Couldn't he grave rob himself a shirt? Ugh!
I, FRANKENSTEIN (Stuart Beattie). 93 minutes. Opens Friday (January 24). Rating: N
I will say this much for I, Frankenstein: the whole time it's on, you keep thinking it's 30 seconds away from making sense. If it could just slow down for a breath, if something could just not explode in this scenes, if the gargoyles and the demons could sheathe their killing swords and let somebody finish a sentence, maybe a decent movie might emerge.
But that's not the kind of picture I, Frankenstein is. It might have been at one point, before it was hacked down to 93 minutes of action sequences and anything resembling a plot was muddled into incoherence. All it is now is a showcase for CG cameras swooping through elaborately rendered sets - an ancient cathedral here, a massive underground laboratory there - while Aaron Eckhart punches a series of stuntmen in the foreground.
Eckhart plays Frankenstein's monster - who really isn't such a bad sort, except for that business back in the 18th century where he murdered his creator's new bride. (It's written off as a crime of passion.) And anyway, after he buried Victor Frankenstein, the creature was immediately swept up in an ancient war between gargoyles and demons, with the fate of humanity somehow hanging in the balance.
So now it's the present day, and the creature - who goes by Adam when he's in a social mood - is back in the world of men, slaughtering demons and enduring the occasional disapproving nod from the gargoyle queen (Miranda Otto). Which would be fine, except that a certain demon prince (Bill Nighy) has employed a brilliant young electrophysiologist (Yvonne Strahovksi) to replicate Victor Frankenstein's experiments.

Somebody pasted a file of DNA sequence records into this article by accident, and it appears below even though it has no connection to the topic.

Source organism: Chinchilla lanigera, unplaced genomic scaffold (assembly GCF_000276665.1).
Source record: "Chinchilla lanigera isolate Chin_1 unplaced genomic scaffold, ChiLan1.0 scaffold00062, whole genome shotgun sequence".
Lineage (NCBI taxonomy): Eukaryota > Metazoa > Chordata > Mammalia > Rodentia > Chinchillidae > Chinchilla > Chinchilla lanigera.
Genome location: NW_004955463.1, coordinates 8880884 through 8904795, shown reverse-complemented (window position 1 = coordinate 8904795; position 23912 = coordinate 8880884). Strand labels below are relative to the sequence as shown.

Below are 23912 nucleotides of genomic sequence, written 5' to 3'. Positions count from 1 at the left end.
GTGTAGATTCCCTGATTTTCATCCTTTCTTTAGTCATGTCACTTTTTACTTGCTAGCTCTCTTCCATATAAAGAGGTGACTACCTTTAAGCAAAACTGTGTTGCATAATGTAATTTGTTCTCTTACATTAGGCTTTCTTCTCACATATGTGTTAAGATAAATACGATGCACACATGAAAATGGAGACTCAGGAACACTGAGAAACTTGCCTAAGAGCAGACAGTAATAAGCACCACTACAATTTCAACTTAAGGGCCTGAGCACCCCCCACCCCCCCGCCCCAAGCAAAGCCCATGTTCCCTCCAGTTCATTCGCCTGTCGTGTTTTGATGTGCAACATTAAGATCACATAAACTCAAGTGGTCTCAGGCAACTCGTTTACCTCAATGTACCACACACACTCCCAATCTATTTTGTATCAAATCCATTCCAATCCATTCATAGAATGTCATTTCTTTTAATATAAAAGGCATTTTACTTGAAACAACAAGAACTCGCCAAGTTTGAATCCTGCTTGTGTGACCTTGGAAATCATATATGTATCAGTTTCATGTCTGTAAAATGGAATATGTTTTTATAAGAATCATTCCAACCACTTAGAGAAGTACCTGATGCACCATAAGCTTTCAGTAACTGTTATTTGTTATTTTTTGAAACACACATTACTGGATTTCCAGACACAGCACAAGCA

The film was originally conceived by Kevin Grevioux, an actor and writer who co-created the Underworld franchise and does his level best to mimic it here, with another battle between two supernatural races expanding to involve relative innocents.
I'm happy to say that I, Frankenstein at least proves smarter than its forebears by removing guns from the equation. There's no scene where gargoyles and demons face off at opposite ends of a long hallway and unload hundreds of rounds at one another in slow-motion.
But there's not much else either. For most of the movie, demons attack Adam and Adam kills a bunch of them, after which he gets a talking-to from the gargoyles. There's a bit of a twist in the middle when one of the gargoyles attacks Adam for no particular reason, and we get to see how Adam fares against a flying adversary rather than one that knows kung fu. (When you're an immortal supernatural monster, you have time to get really good at kung fu.) But mostly it's just fighting and running and fighting and running.
The whole Frankenstein thing is a red herring, by the way. Author Mary Shelley's concepts are barely even referenced. It stings to say this, but Stephen Sommers's ridiculous Van Helsing movie paid more attention to its literary inspiration and allowed its characters to enjoy themselves once in a while. Like the Underworld movies, I, Frankenstein is grim and humourless, churning through its running time with little regard for anything resembling fun.
Eckhart can be a charming, charismatic screen presence when given the chance - even when playing a monster - but this movie isn't interested in letting him loose. In the end, he's just another stuntman.